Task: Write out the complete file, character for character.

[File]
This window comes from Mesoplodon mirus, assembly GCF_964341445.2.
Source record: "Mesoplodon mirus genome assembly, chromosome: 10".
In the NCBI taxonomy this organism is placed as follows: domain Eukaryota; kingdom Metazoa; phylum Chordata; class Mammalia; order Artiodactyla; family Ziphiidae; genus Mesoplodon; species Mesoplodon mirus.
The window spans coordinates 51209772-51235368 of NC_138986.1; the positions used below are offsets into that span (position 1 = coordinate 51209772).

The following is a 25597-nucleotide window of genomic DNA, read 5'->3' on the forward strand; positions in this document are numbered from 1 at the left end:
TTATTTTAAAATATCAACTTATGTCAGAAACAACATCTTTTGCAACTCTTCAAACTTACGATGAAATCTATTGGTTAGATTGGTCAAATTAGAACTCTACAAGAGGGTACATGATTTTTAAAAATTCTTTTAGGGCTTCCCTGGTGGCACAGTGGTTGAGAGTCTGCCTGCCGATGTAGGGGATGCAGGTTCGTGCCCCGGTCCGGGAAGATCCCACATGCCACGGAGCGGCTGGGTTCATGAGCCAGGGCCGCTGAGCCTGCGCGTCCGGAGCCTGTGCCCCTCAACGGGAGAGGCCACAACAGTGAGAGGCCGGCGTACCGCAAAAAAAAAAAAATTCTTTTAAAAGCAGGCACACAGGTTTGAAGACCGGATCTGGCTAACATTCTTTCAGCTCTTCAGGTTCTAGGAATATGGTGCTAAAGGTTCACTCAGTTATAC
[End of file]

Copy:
This window comes from Mesoplodon mirus, assembly GCF_964341445.2.
Source record: "Mesoplodon mirus genome assembly, chromosome: 10".
In the NCBI taxonomy this organism is placed as follows: domain Eukaryota; kingdom Metazoa; phylum Chordata; class Mammalia; order Artiodactyla; family Ziphiidae; genus Mesoplodon; species Mesoplodon mirus.
The window spans coordinates 51209772-51235368 of NC_138986.1; the positions used below are offsets into that span (position 1 = coordinate 51209772).

The following is a 25597-nucleotide window of genomic DNA, read 5'->3' on the forward strand; positions in this document are numbered from 1 at the left end:
TTATTTTAAAATATCAACTTATGTCAGAAACAACATCTTTTGCAACTCTTCAAACTTACGATGAAATCTATTGGTTAGATTGGTCAAATTAGAACTCTACAAGAGGGTACATGATTTTTAAAAATTCTTTTAGGGCTTCCCTGGTGGCACAGTGGTTGAGAGTCTGCCTGCCGATGTAGGGGATGCAGGTTCGTGCCCCGGTCCGGGAAGATCCCACATGCCACGGAGCGGCTGGGTTCATGAGCCAGGGCCGCTGAGCCTGCGCGTCCGGAGCCTGTGCCCCTCAACGGGAGAGGCCACAACAGTGAGAGGCCGGCGTACCGCAAAAAAAAAAAAATTCTTTTAAAAGCAGGCACACAGGTTTGAAGACCGGATCTGGCTAACATTCTTTCAGCTCTTCAGGTTCTAGGAATATGGTGCTAAAGGTTCACTCAGTTATAC